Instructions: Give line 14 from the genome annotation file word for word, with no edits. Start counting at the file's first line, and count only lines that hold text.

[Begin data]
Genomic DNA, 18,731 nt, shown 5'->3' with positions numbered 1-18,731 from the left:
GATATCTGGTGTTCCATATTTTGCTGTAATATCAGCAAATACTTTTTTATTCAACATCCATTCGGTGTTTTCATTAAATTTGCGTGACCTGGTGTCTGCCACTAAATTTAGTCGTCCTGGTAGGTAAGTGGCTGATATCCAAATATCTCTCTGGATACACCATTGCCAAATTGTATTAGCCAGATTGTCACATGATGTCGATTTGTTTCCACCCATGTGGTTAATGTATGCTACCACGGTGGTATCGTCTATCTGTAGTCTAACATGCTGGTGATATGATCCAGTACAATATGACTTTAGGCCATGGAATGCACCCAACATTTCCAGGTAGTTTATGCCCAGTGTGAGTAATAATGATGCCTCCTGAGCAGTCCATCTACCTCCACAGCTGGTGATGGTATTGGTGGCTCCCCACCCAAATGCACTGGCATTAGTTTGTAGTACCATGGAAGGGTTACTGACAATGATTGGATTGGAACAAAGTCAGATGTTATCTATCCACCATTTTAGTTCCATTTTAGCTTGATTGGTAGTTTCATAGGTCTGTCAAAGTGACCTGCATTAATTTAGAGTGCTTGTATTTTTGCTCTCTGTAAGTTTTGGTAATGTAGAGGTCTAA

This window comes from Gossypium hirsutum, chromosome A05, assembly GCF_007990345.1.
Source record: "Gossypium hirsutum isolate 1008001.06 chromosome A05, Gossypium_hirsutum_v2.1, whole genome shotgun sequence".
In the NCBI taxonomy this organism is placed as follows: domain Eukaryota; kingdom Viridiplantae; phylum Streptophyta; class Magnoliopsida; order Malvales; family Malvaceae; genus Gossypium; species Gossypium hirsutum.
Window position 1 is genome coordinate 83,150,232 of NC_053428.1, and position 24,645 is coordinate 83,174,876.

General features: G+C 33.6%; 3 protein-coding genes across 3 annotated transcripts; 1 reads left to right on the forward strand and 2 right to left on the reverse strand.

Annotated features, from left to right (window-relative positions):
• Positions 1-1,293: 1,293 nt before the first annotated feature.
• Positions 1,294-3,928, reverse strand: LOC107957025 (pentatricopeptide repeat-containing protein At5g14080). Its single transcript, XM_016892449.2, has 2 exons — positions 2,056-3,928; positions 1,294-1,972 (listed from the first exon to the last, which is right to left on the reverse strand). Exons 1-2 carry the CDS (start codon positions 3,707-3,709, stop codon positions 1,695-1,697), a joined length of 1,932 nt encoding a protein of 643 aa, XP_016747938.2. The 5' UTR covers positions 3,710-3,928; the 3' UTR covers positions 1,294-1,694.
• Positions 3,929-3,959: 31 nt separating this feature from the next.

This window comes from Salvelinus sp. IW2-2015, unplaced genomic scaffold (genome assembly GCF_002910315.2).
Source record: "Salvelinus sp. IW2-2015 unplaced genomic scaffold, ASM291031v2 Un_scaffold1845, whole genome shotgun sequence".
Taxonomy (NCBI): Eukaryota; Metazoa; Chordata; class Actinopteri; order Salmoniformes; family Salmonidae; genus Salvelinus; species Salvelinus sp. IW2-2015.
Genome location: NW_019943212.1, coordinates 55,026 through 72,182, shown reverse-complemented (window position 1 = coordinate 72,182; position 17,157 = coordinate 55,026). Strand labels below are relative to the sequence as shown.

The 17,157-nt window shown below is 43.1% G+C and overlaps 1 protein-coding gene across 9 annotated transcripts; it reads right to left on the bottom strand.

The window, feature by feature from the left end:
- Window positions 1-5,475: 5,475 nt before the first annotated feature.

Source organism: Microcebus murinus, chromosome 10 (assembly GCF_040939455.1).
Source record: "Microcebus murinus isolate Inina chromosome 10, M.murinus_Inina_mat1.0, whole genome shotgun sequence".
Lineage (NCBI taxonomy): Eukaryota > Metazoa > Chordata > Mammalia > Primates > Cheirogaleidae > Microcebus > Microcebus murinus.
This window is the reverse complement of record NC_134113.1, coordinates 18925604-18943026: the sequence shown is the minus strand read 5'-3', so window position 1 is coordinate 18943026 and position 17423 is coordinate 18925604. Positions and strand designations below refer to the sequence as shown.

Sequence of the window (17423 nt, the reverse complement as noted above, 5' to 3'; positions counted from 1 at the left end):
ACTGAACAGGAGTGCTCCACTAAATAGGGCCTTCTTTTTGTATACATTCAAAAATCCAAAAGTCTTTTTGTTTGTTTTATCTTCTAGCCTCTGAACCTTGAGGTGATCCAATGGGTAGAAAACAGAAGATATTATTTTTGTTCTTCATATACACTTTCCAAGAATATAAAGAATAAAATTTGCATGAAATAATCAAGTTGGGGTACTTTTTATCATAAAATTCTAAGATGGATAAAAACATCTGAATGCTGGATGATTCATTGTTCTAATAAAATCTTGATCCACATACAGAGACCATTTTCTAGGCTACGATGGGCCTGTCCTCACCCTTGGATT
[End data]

Taxonomy (NCBI): Eukaryota; Metazoa; Chordata; class Actinopteri; order Salmoniformes; family Salmonidae; genus Salvelinus; species Salvelinus sp. IW2-2015.